Despite the clear progress, the organisation still stressed the need for the complete implementation of labour laws.
A total of 242,870 workers in Qatar were able to switch jobs between October 2020 and 2021 following the introduction of historic labour reform, the UN’s International Labour Organization (ILO) revealed on Monday.
According to the new ILO data, 8,653 people were able to move to new jobs in 2018. This spiked to 17,843 between September 2019 and August 2020, just months ahead of the dismantling of the Kafala system in October of that year.
The controversial system had stopped workers from freely changing jobs. However, despite its effective abolishment, the ILO said some workers still face challenges in navigating the process, or face retaliation from their employers, when changing their jobs.
Other figures released by the ILO further highlighted progress made by Qatar since it introduced labour reforms over the past years, following close work with the UN agency.
According to the ILO, more than 280,000 workers, mostly in the construction sector, witnessed an increase in their basic wage by March 2021. This came after the non-discriminatory minimum-wage law, the first in the region, came into force during the same reported period.
The minimum-wage law established a monthly minimum wage of QAR 1,000, including the basic living allowances for select workers. Employers who fail to comply with the law will face a one-year jail sentence and a QAR 10,000 fine.
In 2019, 75% of workers were reportedly covered by the Wage Protection System (WPS), a number that was bumped up to 96% in 2020.
“The WPS monitors the payment of workers in the private sector. It has reduced wage abuses and wage disputes,” said the ILO, noting that the non-payment of wages and benefits remain the most common complaints to Qatar’s Ministry of Labour (MOL).
Meanwhile, the total number of complaints submitted by workers increased since the MOL launched a platform in May 2021, enabling employees to raise violations committed by their employers.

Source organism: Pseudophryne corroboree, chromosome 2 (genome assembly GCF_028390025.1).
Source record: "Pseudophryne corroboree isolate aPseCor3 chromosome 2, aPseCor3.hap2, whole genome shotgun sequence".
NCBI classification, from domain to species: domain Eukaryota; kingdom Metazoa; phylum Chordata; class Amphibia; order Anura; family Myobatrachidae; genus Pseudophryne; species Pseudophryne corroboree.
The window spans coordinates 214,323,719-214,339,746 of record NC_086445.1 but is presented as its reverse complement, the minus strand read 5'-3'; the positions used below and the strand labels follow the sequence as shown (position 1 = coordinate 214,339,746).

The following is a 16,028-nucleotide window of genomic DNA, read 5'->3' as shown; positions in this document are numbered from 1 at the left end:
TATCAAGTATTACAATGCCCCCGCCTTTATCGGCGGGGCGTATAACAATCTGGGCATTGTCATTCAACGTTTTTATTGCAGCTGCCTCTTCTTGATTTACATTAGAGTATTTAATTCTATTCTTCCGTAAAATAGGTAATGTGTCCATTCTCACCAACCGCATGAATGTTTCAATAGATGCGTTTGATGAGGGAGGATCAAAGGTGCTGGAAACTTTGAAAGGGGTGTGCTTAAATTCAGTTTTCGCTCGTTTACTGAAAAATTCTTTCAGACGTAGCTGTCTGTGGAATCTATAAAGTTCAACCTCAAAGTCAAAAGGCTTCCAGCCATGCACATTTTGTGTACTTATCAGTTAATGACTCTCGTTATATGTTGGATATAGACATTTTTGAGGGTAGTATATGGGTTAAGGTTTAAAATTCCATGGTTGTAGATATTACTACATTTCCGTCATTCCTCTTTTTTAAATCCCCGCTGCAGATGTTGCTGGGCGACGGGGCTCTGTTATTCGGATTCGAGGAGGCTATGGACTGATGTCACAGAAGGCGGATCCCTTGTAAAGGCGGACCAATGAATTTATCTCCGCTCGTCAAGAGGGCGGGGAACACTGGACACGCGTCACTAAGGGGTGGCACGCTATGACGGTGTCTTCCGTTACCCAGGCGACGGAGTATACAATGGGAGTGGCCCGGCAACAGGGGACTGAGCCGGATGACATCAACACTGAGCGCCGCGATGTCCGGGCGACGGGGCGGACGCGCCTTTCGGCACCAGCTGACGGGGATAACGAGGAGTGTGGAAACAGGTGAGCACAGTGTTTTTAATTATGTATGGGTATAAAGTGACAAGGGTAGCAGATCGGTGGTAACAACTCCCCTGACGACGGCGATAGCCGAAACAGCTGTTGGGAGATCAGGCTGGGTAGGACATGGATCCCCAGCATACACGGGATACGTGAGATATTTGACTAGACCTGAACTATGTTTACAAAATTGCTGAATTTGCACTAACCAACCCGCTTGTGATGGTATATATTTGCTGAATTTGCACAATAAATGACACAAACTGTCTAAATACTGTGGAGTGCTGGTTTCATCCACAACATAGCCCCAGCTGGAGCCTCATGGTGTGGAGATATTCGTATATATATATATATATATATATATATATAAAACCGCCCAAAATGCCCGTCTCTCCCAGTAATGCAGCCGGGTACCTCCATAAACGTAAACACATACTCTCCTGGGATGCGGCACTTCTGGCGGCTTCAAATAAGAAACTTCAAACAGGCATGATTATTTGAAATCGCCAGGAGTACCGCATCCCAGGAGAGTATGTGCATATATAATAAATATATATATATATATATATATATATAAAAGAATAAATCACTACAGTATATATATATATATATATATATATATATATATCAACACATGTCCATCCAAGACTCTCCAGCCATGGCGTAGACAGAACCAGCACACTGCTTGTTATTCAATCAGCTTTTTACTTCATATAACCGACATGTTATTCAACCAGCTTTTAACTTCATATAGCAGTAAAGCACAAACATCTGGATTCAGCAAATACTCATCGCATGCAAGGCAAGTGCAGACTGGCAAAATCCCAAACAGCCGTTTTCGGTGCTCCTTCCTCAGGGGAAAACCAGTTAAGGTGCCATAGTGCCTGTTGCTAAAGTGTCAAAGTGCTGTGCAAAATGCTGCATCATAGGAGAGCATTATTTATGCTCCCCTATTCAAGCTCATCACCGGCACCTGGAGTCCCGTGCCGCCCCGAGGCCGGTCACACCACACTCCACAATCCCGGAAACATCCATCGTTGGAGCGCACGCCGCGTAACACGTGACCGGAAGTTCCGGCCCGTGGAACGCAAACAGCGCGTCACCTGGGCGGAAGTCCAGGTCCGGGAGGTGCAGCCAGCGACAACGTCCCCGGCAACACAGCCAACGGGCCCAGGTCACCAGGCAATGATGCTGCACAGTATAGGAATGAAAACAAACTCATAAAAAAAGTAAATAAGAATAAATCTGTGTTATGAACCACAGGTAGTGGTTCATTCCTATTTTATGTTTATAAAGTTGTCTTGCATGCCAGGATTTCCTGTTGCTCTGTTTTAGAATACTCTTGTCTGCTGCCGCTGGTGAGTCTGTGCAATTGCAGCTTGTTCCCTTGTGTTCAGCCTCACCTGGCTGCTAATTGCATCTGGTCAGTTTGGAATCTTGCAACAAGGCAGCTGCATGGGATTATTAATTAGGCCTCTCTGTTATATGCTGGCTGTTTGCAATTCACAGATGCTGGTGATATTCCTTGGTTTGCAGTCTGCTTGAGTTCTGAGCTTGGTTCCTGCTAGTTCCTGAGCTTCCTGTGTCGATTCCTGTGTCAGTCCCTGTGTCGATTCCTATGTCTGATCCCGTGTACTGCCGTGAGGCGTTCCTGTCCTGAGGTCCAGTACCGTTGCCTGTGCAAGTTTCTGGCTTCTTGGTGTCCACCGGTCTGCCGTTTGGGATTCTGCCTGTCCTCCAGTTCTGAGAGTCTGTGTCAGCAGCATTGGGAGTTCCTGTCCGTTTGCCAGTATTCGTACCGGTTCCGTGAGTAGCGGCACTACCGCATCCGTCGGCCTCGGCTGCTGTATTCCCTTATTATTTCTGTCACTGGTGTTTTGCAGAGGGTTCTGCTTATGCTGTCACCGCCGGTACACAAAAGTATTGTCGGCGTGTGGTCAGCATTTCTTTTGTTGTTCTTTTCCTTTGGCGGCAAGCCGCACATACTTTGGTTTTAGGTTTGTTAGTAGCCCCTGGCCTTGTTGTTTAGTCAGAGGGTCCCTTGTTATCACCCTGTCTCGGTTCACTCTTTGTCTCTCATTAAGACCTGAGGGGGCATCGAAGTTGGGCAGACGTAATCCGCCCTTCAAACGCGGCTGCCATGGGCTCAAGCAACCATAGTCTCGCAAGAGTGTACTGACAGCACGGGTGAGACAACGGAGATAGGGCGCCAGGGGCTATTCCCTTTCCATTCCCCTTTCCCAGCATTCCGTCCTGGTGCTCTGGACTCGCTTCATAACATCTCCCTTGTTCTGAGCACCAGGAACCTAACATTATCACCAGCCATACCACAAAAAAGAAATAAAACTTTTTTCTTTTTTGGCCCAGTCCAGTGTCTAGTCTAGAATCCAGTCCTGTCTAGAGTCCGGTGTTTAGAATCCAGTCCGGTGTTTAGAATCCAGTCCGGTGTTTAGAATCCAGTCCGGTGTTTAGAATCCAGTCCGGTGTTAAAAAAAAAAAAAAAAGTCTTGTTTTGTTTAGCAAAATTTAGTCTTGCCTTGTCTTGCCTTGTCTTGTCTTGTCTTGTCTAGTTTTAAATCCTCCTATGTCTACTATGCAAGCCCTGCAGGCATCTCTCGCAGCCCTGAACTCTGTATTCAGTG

In 2020, 11,703 complaints were filed whereas 24,650 were submitted in 2021 alone. Out of the total complaints submitted last year, 75% were settled, 24% were sent to labour courts, and 1% remain under review.
“The establishment of an online complaints platform made it easier to report labour rights violations,” said the ILO.
To ensure that the new policies are being properly implemented, the MOL has intensified its monitoring campaigns of companies. The ministry conducted 21,644 inspections in 2019, 33,546 in 2020, and 33,880 in 2021.
Despite the presence of laws imposed by the government, some employers have been accused of failing to abide by them.
Throughout the reported inspections, 9,976 infringements were detected in 2019 and 12,485 were found in 2020. Last year, the total violations found by the ministry were 10,129.
Companies have also appeared to not comply with Qatar’s summer work hours, aimed at protecting workers from the season’s scorching heat. To ensure the protection of workers, labour inspectors carried out a campaign in 2021, during which 338 companies were shut down for not abiding by the law.
The introduction of policies, however, have appeared to reduce the number of heat-related disorders.
Between June and September 2019, the ILO found 1,372 workers suffering from heat disorders whereas 1,520 were reported in the same period in 2020. The total number of heat-related injuries significantly dropped last year to 626.
Despite the clear progress, the ILO still stressed the need for the complete implementation of labour laws.
Since winning the bid to host the 2022 World Cup more than a decade ago, Qatar faced international scrutiny mainly by western countries over conditions for migrant workers and a lack of adequate laws to protect them in the Gulf state.
The criticism has led to sweeping reform that was a result of close work and cooperation with the ILO as well as other international bodies to improve the local work environments.
The ILO opened its first office in Qatar in 2018.
The Gulf state’s efforts have also been recognised amid the western criticism.
Last month, Qatar’s Minister of Labour Ali bin Saeed bin Smaikh Al Marri was elected as the Vice-President of the Labour Conference in Geneva.